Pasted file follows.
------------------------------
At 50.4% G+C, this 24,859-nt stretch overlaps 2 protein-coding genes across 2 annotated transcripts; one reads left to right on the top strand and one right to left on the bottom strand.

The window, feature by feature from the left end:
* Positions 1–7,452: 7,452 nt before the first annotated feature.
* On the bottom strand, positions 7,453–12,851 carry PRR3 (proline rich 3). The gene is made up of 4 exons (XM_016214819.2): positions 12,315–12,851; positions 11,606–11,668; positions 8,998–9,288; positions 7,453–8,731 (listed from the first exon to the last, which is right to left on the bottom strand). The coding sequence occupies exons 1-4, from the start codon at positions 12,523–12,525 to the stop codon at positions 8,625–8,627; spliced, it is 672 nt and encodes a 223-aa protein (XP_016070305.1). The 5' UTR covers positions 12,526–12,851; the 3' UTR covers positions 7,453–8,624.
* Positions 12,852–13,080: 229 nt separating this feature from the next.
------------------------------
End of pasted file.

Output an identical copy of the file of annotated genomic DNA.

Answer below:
At 50.4% G+C, this 24,859-nt stretch overlaps 2 protein-coding genes across 2 annotated transcripts; one reads left to right on the top strand and one right to left on the bottom strand.

The window, feature by feature from the left end:
* Positions 1–7,452: 7,452 nt before the first annotated feature.
* On the bottom strand, positions 7,453–12,851 carry PRR3 (proline rich 3). The gene is made up of 4 exons (XM_016214819.2): positions 12,315–12,851; positions 11,606–11,668; positions 8,998–9,288; positions 7,453–8,731 (listed from the first exon to the last, which is right to left on the bottom strand). The coding sequence occupies exons 1-4, from the start codon at positions 12,523–12,525 to the stop codon at positions 8,625–8,627; spliced, it is 672 nt and encodes a 223-aa protein (XP_016070305.1). The 5' UTR covers positions 12,526–12,851; the 3' UTR covers positions 7,453–8,624.
* Positions 12,852–13,080: 229 nt separating this feature from the next.